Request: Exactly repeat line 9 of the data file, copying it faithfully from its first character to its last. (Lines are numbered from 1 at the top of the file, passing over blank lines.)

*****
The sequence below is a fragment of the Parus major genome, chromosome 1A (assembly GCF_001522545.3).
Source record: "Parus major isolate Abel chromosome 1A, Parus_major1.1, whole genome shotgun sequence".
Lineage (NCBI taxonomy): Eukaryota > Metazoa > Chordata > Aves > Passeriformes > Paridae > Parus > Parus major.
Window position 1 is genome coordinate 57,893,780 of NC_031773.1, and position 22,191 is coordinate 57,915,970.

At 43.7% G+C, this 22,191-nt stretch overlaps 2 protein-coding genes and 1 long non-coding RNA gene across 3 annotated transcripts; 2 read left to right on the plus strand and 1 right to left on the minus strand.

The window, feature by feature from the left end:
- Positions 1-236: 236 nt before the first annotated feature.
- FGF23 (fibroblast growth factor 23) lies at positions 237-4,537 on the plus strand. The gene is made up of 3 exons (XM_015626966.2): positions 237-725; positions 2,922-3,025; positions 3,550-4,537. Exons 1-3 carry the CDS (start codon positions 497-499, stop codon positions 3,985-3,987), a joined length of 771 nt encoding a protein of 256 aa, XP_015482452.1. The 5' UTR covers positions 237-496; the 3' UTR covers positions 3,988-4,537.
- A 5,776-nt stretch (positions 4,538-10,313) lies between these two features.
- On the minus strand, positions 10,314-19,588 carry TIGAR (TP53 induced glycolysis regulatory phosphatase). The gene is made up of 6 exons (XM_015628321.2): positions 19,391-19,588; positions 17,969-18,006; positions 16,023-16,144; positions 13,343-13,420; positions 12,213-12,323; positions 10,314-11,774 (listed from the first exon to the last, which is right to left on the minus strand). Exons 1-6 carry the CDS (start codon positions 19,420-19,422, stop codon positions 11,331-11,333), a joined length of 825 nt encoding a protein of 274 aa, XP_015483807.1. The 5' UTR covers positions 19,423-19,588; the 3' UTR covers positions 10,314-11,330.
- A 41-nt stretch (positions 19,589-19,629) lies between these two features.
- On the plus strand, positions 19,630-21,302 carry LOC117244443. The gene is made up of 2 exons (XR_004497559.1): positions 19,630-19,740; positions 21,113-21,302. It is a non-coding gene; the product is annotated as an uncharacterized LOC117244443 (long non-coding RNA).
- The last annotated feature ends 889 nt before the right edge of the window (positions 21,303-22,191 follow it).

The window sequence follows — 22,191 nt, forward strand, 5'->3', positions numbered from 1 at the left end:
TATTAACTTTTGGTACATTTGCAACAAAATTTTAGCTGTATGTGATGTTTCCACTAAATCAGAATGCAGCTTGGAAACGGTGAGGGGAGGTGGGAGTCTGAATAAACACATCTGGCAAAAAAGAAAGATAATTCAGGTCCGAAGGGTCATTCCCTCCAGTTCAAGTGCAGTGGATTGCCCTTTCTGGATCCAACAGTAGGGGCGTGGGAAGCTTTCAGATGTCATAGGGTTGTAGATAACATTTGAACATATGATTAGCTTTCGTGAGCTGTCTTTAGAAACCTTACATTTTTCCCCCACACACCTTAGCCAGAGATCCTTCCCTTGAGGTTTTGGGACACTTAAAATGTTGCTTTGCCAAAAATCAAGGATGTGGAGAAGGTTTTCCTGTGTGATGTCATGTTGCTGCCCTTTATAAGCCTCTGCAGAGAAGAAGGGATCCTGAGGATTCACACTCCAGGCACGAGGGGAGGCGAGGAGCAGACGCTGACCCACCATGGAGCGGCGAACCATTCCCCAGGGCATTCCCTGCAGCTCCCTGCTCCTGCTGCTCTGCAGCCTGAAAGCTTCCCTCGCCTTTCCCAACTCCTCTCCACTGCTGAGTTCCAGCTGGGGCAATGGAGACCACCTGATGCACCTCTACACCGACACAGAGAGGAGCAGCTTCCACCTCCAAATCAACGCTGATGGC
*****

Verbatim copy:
- A 5,776-nt stretch (positions 4,538-10,313) lies between these two features.